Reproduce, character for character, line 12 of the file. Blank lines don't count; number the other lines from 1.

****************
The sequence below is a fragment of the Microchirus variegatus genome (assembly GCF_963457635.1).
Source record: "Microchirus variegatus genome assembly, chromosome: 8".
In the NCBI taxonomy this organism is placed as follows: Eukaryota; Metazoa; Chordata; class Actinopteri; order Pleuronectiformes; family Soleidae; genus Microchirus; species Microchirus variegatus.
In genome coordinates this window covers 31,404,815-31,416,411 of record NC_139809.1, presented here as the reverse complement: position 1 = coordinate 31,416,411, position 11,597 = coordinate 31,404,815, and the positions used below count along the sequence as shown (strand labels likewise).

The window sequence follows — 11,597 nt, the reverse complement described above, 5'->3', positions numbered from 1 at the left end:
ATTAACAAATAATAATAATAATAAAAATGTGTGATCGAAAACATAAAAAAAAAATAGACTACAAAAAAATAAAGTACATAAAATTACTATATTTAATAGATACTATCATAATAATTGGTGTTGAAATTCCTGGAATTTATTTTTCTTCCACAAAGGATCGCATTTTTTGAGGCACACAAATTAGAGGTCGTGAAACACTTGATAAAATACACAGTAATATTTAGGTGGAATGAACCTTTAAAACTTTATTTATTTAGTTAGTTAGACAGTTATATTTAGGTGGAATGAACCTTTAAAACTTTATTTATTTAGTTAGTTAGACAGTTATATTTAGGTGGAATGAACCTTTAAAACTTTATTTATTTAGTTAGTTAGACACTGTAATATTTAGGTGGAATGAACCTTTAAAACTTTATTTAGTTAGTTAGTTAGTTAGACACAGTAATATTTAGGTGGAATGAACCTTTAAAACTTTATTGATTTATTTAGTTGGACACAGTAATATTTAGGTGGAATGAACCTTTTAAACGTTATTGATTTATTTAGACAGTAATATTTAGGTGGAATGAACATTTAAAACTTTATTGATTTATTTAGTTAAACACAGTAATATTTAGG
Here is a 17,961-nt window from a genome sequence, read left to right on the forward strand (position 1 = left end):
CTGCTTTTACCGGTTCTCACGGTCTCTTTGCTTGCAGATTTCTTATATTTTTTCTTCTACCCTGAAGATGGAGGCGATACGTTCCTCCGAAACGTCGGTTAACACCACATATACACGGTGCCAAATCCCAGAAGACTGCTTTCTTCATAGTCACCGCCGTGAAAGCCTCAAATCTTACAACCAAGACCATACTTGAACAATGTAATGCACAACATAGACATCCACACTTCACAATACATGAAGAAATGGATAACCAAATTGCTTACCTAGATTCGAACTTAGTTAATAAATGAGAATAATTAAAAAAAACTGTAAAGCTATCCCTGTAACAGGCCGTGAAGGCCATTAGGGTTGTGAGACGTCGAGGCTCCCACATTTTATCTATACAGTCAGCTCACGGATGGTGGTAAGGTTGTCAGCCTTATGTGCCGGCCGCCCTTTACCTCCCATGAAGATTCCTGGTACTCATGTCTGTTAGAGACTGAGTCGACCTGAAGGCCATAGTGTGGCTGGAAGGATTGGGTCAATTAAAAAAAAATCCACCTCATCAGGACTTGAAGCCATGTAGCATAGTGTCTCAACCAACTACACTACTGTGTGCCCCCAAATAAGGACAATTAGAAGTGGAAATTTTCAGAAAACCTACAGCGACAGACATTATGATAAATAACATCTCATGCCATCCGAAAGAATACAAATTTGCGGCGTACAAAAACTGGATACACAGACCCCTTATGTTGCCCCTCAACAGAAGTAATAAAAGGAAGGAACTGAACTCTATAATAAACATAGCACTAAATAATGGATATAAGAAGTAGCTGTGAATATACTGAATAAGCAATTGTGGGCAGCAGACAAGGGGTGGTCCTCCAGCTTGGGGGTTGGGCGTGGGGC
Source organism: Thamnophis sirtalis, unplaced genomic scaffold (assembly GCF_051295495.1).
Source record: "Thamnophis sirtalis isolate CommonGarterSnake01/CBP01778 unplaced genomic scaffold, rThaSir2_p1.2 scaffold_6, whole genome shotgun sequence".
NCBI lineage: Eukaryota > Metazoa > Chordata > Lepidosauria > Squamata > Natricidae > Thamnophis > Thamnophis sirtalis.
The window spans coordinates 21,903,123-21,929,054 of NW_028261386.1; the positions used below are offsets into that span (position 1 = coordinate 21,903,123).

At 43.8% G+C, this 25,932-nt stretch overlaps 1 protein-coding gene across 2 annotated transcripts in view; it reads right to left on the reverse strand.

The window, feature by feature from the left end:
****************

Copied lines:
The window spans coordinates 21,903,123-21,929,054 of NW_028261386.1; the positions used below are offsets into that span (position 1 = coordinate 21,903,123).